4. To strengthen your models printed with PA-CF or other CF or GF reinforced engineering filaments, you’d better get them annealed at about 80 °C for 8 hours after printing. And the best annealing temperature of Bambu PA-CF, PET-CF, and PAHT-CF is 120 to 130 ℃ (5 – 8 hours). After that, the comprehensive mechanical properties can be improved by about 10% to 20%: the annealing effect depends on the annealing temperature and time, the size and structure of the model itself, the filling density, the wall loops and other printing settings; please note that some models may shrink and warp after annealing.

5. When printing a model with support, it is necessary to remove the support structure within 2 hours to prevent it from being difficult to remove after being damp and softened, especially for Nylon (PA) such as PA-CF and PA6-CF that tend to absorb water. If it is difficult to remove the support because the prints have been placed for too long, please dry them, let them cool down, and then remove the support in time.

6. PA, PA-CF, PAHT-CF, PA-GF and other PA (Nylon) materials have relatively strong water absorption capacity, and after being used in humid air or water for a period of time, their strength and stiffness may decrease to varying degrees due to absobing water—become soft, especially for thin, slender and long prints; so, if the using scenario of the prints requires very high strength and stiffness, please avoid them. At the same time, these materials usually become tougher and more resistant to impacts, drops, and collisions when they get damp; so, if the using scenario of the prints requires only moderate and not very high strength and stiffness, you can make the prints get dampened and softened before use.In addition, fully impregnating the surface of these materials‘ products with paint, wax and other water-proof coatings can inhibit them from absobing water and getting soft.

7. Note that when drying filaments and annealing printed models, it is recommended to use devices that can provide uniform temperatures, such as Blast drying oven, and do not use microwave ovens or household ovens. Avoid too strong force or uneven heating (away from the oven’s heating area), so as to avoid damage to the filament, spool, or model due to local overload and or overheating.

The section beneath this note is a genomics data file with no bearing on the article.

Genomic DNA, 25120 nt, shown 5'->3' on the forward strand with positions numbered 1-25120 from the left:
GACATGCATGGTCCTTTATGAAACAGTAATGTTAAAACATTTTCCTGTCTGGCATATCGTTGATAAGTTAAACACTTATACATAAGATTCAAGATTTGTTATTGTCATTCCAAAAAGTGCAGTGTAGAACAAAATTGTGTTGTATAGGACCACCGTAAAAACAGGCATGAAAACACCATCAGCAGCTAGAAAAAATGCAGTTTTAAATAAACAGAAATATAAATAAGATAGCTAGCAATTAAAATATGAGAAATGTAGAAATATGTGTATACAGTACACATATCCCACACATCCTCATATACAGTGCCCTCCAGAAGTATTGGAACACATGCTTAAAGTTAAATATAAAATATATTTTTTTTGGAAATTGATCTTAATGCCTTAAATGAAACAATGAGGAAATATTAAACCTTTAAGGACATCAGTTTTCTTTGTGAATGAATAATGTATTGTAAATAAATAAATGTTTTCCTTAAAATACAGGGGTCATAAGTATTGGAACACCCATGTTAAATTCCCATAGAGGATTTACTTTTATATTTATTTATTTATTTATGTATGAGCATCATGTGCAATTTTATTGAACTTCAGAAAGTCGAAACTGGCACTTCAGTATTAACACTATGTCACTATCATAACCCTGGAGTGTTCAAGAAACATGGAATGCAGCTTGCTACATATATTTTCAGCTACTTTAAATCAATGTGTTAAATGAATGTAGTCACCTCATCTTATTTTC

Suggested settings

1. Generally, the higher the infill density is, the greater the strength and material consumption will be. To keep a balance between strength and material consumption, the Strength Presetting(6 Wall loops and 25% infill density) is highly suggested when printing big models that are expected to withstand high loads. Of course, if you can accept more material consumption, you can manually set a higher infill density for greater strength.

2. If the model size is large and the infill rate is set high, e.g. 60% (default is 15%), and warping occurs at the bottom of the model, you can adjust the infill rate appropriately. In addition, the infill pattern with more straight lines is more likely to cause shrinkage, you can change the infill pattern to spiral to reduce the risk of shrinkage. For some structural parts with high strength requirements, you can set 5 loops of walls and 25% infill rate, and try to avoid using more than 50% infill rate to reduce the tendency of shrinkage; for most non-structural parts with low strength requirements, you can directly choose the default 2 loops of walls and 15% infill rate. To get more details, you may refer to: